as if the whole modern world had not been constructed on new knowledge and its unrestrainable spread, there arises the doctrine, laughably framed by police and spies and denounced by legists, that informing the enemy is different from educating them, even though industrial espionage is rampant, computers are blabber-mouths by nature and a shopping bag of compact disks can (and should) carry all knowledge to everywhere.
HARDLY had I arrived in Rome on the June dawn of its Liberation in 1944 when a couple of G.I.'s made a beeline for me, with several civilians buzzing behind, one of them reluctant and frightened. "Sir, these people say this guy is a dirty Fascist, what should we do with him?"
They couldn't have found a better person to ask -- theoretically -- but I had other pigs to poke and anyhow couldn't transport this man around with me, hands tied, in the back of my jeep. They all looked at me as if we might try him and shoot him right then and there.
"If you find a C.I.C.detachment turn him over to them. Else take him to the nearest Italian jail and say, hold him for the C.I.C. to arrive."
"You go with them," I said to a civilian, "a prigione, per il Comitato per la Eppurazione."
"Yes, Sir." A salute even. But I knew damn well that they were disgusted, they wanted to celebrate the Liberation, and the police -- how many of them were Fascist and were they taking boarders, and for how long?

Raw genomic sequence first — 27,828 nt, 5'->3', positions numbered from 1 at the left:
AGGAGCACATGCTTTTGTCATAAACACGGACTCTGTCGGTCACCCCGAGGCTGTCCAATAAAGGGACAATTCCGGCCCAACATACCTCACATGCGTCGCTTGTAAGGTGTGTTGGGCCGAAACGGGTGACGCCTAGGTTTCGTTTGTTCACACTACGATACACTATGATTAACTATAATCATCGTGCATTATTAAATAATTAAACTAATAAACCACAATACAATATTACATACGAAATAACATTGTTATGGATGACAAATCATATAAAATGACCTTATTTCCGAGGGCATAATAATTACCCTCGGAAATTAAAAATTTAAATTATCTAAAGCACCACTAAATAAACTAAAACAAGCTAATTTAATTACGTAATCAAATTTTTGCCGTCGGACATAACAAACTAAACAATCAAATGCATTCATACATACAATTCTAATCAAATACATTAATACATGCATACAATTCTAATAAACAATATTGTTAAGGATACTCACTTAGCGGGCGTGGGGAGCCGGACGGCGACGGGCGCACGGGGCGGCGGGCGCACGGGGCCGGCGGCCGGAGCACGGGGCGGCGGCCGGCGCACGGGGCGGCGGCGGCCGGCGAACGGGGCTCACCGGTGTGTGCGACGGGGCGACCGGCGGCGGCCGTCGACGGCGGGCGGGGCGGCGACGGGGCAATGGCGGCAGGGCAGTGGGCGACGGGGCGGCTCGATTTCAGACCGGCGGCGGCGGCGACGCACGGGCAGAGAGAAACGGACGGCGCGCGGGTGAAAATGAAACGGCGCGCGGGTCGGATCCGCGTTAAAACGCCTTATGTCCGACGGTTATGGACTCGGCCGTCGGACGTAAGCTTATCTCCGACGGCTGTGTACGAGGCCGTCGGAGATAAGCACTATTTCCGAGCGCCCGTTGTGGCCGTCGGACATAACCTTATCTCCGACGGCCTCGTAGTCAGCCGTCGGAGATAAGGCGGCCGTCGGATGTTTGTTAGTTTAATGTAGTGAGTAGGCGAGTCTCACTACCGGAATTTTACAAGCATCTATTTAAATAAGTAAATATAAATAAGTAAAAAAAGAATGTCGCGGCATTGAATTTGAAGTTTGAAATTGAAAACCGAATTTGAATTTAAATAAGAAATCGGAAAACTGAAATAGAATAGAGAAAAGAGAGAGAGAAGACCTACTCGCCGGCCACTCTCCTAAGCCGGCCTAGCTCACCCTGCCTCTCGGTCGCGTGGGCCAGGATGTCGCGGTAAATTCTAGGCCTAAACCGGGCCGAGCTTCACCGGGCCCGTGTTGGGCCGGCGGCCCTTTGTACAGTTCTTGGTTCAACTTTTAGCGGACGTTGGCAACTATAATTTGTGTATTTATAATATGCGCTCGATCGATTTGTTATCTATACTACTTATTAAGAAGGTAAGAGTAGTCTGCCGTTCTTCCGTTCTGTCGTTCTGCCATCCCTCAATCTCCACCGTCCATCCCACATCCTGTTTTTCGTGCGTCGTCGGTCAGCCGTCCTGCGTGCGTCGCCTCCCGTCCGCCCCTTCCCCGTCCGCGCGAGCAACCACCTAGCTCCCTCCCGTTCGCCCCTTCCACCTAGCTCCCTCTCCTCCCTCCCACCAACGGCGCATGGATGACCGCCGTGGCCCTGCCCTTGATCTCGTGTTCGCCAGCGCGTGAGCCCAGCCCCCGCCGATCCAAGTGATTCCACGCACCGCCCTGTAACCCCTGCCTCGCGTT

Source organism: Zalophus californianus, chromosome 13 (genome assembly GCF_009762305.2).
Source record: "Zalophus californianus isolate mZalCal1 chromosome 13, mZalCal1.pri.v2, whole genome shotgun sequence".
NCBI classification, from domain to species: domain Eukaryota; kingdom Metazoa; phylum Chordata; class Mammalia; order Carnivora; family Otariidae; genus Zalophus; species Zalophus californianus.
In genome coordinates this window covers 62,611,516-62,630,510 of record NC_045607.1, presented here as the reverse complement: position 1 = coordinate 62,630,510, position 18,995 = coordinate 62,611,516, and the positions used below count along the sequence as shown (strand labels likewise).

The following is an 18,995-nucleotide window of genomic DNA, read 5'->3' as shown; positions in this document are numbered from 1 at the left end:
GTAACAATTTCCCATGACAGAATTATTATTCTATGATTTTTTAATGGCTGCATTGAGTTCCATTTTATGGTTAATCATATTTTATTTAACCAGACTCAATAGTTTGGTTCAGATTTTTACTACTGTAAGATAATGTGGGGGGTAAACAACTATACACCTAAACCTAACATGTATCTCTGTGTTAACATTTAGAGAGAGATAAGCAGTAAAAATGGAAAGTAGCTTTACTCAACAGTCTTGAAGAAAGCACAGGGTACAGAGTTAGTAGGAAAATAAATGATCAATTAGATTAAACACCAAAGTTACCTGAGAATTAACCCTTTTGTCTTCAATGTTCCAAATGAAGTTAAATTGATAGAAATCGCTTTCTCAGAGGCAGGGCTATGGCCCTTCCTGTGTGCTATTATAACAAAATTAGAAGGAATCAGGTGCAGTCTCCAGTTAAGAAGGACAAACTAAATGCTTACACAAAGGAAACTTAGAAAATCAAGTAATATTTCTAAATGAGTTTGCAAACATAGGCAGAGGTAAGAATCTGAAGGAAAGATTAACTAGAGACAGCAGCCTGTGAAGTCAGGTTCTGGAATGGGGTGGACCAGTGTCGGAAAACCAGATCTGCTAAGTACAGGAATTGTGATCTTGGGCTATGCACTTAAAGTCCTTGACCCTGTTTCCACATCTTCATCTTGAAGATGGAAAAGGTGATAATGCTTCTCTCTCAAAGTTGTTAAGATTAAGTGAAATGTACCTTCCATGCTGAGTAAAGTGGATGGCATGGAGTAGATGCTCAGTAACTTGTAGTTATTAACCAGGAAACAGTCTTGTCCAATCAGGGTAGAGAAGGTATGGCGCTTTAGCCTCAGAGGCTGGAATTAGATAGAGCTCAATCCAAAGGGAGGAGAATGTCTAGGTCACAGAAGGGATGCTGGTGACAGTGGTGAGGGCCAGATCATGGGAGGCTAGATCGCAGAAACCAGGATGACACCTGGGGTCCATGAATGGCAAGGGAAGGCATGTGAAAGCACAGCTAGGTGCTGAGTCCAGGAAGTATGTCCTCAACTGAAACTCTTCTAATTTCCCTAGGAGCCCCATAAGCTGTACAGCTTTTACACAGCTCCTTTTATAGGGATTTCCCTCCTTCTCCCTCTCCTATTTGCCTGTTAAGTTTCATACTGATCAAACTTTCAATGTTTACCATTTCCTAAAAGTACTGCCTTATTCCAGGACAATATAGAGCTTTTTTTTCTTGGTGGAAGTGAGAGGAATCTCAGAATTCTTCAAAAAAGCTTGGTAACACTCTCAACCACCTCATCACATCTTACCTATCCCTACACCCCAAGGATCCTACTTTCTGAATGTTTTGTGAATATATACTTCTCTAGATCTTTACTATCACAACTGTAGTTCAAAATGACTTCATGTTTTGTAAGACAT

Oh, well, shit, what can you do? Off I go.
A couple of weeks later, things are much more in order, an acquaintance of an acquaintance (this may be a euphemism for `agent' on occasion), who is working through me, comes: "Do you know Signor Snodgrass?" "Yes." ( He is OSS, a peacetime Harvard Professor, I think, geography would it be?, who had arrived several days ago). "Signor Tenente, he is mixed up with some bad Fascist types." "Grazie, arrivederci."
"Snodgrass, I heard that...do you know that..." He looks offended: "I know what I'm doing."
Two months later, in France, news from a guy from Italy, a mystery, agent named Snodgrass killed.
It's people like that that give espionage a bad name. They rig up situations where somebody has to get hurt.
I hope that Marx hasn't been playing any new roles. He is so deep into the Venusian and Holocaust Fireman roles that I doubt he needs any more, so he is safe, and maybe those connected with him as well.
Was he endangering anybody, passing secret lists around: that's serious, no indications of it, though.
Whom does it really harm, whatever he's been peddling? Excepting character assassination.
Technology? Ask a Third World politician or professor, an Indian, a Mexican: probable answer, nobody, it's not really espionage.
The Third World types, in fact, are pleased when any technology is stolen from the West. Steal from the rich to give to the poor. They wished they could afford a million spies.
What is espionage, then? Atom bomb information. But war is already unthinkable, indefensible.
Klaus Fuchs was a nice chap. His co-workers in England and Germany agreed. He has just died, a hero of the Soviet Union and his own East Germany. He had spent 1944-5 as part of a British Mission to the USA, looking in as closely as possible on the American preparations for the atomic bomb; but he was a communist reporting to the USSR all that he learned, and he learned a lot, for he was a brilliant physicist, set up afterwards as co-director of Britain's major nuclear research laboratory.
He was there in 1950 when uncovered as a Russian spy, and the British tried him and sentenced him to 15 years, whence, less 6 for good behavior, he hightailed it back to a welcome in the Redlands. There he continued to share the results of science without regard to boundaries (although there is no record of his having sent back any secrets to the West).